4.10          In response to a query about what action was taken by the applicant to prevent disturbance which may result in complaints, the applicant’s representative advised that they did not serve anyone who was drunk and kept doors closed – the bar was in a separate hall from the music and they made sure the doors between the two were kept shut as much as possible, although there would always be people going in and out.  The applicant’s representative indicated that, should the premises licence be granted, they would be the only bar using the venue, therefore any complaints received could confidently be attributed to them in future. 

4.11          The Legal Adviser asked the local resident whether the applicant’s offer to restrict the licence to Saturdays only had changed their objection in any way.  The local resident confirmed that it would certainly be preferable - she was a teacher so being kept awake on weeknights was a problem.  She welcomed the discussion about stopping the licensable activities earlier than 2330 but indicated that she was not here to ruin a business opportunity and, ultimately, granting the premises licence seemed to offer greater control than a TEN.  The Licensing Officer clarified that granting the premises licence would not prevent TENs for events on other nights of the week.  A Member noted that the owner had stated they only wanted the applicant to work from the venue so they would be the only bar there; however, she asked whether other events which did not require a bar would be able to go ahead.  The applicant’s representative explained that the Tithe Barn was used solely as a wedding venue and not for any other events.  The Member understood it had previously been used as a village hall and the applicant’s representative confirmed that was no longer the case.  In response to a query as to whether the applicant had signed a contract with the owners, the applicant’s representative advised it was a verbal contract but they had a very good relationship with the owners so were happy it was a concrete offer and she was sure they would be very happy to put it in writing.  A Member asked whether planning permission was required for change of use if the premises licence application was successful and the applicant’s representative confirmed that was correct. 

4.12          A Member noted that some of the written representations from other persons stated that the statutory notice put up by the Licensing Authority was inaccessible due to being on a private driveway and one posted on the gate had been removed within 24 hours so she asked how that had been addressed to ensure the application had been properly advertised.  The Licensing Officer explained that she had spoken to the applicant during the consultation process and asked him to put up the notice and requested photographic evidence of that.  Given that the notice had been displayed off-road and was not visible to the public, she had asked for a duplicate notice to be displayed on the gate at the front and photographic evidence had been provided of that showing the area and where it was displayed so she was satisfied that met the Licensing Authority’s requirements.  She pointed out that the application had also been advertised in the local newspapers, which was another requirement of the application process, and it was available on the Council’s website.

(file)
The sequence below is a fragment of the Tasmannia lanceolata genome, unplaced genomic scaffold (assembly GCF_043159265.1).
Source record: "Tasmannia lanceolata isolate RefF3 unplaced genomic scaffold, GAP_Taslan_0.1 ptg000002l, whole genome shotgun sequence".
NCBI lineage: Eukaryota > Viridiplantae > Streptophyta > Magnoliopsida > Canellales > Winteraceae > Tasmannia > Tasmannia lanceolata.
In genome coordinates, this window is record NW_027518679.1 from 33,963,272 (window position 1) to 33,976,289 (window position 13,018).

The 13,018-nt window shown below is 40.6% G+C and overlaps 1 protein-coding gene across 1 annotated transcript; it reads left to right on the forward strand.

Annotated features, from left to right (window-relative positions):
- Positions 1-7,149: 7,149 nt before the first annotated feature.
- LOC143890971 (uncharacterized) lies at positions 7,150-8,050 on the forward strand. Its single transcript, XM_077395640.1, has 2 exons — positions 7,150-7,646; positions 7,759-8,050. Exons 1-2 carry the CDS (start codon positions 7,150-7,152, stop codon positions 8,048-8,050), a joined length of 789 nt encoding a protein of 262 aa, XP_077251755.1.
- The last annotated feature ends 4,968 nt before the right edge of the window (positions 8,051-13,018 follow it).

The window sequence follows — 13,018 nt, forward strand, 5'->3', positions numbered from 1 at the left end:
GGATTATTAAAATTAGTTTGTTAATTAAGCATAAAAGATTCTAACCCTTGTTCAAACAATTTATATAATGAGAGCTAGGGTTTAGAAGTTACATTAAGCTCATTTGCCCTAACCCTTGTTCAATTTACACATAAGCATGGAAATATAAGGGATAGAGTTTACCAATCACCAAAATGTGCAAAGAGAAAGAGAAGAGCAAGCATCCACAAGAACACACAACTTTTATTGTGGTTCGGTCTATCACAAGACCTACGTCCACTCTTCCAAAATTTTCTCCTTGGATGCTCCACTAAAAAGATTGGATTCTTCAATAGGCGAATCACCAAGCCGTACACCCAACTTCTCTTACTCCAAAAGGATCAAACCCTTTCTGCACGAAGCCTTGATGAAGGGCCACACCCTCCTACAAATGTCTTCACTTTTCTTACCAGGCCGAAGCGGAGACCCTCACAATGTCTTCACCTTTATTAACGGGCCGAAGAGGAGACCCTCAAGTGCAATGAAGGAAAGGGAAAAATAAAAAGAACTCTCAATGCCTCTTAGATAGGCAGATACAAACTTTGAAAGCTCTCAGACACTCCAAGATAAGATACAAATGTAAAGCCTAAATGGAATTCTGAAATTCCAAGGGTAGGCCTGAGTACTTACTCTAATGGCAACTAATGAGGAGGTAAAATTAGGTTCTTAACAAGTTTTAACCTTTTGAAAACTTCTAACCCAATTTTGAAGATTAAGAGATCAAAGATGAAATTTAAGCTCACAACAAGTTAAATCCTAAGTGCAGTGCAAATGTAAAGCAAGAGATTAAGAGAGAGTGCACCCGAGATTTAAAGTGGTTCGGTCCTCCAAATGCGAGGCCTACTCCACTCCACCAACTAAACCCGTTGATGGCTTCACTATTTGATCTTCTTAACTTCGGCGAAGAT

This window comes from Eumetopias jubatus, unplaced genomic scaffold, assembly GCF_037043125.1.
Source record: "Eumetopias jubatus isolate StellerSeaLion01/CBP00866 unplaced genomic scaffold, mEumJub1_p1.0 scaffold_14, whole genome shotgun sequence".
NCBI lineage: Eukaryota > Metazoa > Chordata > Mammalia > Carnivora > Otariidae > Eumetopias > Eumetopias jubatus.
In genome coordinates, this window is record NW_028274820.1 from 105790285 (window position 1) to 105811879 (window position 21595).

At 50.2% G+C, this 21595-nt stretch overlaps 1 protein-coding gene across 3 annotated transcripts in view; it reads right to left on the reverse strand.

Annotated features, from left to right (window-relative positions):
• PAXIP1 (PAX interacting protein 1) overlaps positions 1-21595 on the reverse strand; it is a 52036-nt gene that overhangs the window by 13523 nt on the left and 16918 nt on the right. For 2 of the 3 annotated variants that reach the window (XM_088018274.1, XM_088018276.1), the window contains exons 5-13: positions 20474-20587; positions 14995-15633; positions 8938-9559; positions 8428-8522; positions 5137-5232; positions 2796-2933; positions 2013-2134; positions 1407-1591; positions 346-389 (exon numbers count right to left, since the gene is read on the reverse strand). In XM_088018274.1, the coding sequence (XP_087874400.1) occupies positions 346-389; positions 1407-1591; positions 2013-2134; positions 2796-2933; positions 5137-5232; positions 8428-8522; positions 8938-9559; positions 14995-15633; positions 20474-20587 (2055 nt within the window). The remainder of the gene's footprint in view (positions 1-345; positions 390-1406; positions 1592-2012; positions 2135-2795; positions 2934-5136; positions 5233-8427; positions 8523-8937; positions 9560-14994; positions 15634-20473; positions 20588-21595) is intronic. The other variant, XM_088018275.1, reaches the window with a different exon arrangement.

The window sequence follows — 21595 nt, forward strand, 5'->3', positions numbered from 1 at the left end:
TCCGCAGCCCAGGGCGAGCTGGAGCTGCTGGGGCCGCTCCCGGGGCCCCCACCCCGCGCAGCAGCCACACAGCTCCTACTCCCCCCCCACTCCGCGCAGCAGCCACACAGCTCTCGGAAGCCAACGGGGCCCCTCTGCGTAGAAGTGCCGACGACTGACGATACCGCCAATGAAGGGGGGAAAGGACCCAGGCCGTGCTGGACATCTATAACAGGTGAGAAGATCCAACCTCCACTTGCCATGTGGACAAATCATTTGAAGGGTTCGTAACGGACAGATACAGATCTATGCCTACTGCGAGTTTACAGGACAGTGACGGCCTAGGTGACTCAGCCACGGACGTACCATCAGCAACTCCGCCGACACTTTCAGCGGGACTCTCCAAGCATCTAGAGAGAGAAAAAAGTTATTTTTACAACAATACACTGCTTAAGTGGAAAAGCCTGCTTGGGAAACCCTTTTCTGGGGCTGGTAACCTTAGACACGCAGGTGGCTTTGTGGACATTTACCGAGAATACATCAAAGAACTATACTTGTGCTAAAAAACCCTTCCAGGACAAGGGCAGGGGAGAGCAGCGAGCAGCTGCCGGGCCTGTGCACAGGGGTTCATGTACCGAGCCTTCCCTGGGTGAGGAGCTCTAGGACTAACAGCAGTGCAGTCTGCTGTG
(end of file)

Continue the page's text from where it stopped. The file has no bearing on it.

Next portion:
4.13          The Chair invited the applicant’s representative to make any final comments.  In summing up, the applicant’s representative indicated that they were willing to work with the Licensing Authority to meet its requirements and she hoped that removing Wednesdays from the application would help to alleviate some of the concerns of the local residents. 

4.14          The Chair indicated that the Sub-Committee would retire to make its decision.

4.15          When the meeting reconvened, the Chair advised that, having considered the application; the evidence provided; the representations made by all parties, including those made at the hearing; the provisions of the Licensing Act 2003, the obligation to promote the four licencing objectives; the relevant sections of the Council’s Statement of Licensing Policy and the Statutory Guidance it was

RESOLVED           That the premises licence be GRANTED as set out in the attached Decision Notice.

Supporting documents: